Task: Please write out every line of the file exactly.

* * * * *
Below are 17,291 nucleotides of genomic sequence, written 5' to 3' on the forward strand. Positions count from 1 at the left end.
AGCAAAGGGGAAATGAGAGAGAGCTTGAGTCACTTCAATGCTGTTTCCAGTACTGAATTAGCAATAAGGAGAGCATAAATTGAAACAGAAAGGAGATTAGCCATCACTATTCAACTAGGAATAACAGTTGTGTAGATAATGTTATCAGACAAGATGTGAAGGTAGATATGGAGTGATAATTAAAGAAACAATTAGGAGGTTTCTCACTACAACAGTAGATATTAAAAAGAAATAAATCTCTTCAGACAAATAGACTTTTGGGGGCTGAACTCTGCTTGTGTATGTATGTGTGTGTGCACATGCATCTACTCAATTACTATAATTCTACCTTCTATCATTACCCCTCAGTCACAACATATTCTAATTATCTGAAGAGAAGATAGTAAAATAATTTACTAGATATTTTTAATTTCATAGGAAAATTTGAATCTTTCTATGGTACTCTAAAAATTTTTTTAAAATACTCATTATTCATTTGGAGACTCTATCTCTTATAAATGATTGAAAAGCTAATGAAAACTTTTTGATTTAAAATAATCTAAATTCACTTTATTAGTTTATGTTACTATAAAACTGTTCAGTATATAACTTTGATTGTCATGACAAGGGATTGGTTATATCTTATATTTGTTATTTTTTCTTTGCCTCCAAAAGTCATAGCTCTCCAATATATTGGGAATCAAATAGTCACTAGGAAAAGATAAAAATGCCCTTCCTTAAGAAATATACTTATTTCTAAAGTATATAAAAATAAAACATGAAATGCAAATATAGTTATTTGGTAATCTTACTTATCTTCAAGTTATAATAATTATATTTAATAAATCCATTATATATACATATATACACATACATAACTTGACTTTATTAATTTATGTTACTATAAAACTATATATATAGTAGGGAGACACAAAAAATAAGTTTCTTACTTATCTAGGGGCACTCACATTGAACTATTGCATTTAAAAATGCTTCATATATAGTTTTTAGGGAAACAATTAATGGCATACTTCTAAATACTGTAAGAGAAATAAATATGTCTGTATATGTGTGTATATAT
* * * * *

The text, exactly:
Below are 17,291 nucleotides of genomic sequence, written 5' to 3' on the forward strand. Positions count from 1 at the left end.
AGCAAAGGGGAAATGAGAGAGAGCTTGAGTCACTTCAATGCTGTTTCCAGTACTGAATTAGCAATAAGGAGAGCATAAATTGAAACAGAAAGGAGATTAGCCATCACTATTCAACTAGGAATAACAGTTGTGTAGATAATGTTATCAGACAAGATGTGAAGGTAGATATGGAGTGATAATTAAAGAAACAATTAGGAGGTTTCTCACTACAACAGTAGATATTAAAAAGAAATAAATCTCTTCAGACAAATAGACTTTTGGGGGCTGAACTCTGCTTGTGTATGTATGTGTGTGTGCACATGCATCTACTCAATTACTATAATTCTACCTTCTATCATTACCCCTCAGTCACAACATATTCTAATTATCTGAAGAGAAGATAGTAAAATAATTTACTAGATATTTTTAATTTCATAGGAAAATTTGAATCTTTCTATGGTACTCTAAAAATTTTTTTAAAATACTCATTATTCATTTGGAGACTCTATCTCTTATAAATGATTGAAAAGCTAATGAAAACTTTTTGATTTAAAATAATCTAAATTCACTTTATTAGTTTATGTTACTATAAAACTGTTCAGTATATAACTTTGATTGTCATGACAAGGGATTGGTTATATCTTATATTTGTTATTTTTTCTTTGCCTCCAAAAGTCATAGCTCTCCAATATATTGGGAATCAAATAGTCACTAGGAAAAGATAAAAATGCCCTTCCTTAAGAAATATACTTATTTCTAAAGTATATAAAAATAAAACATGAAATGCAAATATAGTTATTTGGTAATCTTACTTATCTTCAAGTTATAATAATTATATTTAATAAATCCATTATATATACATATATACACATACATAACTTGACTTTATTAATTTATGTTACTATAAAACTATATATATAGTAGGGAGACACAAAAAATAAGTTTCTTACTTATCTAGGGGCACTCACATTGAACTATTGCATTTAAAAATGCTTCATATATAGTTTTTAGGGAAACAATTAATGGCATACTTCTAAATACTGTAAGAGAAATAAATATGTCTGTATATGTGTGTATATAT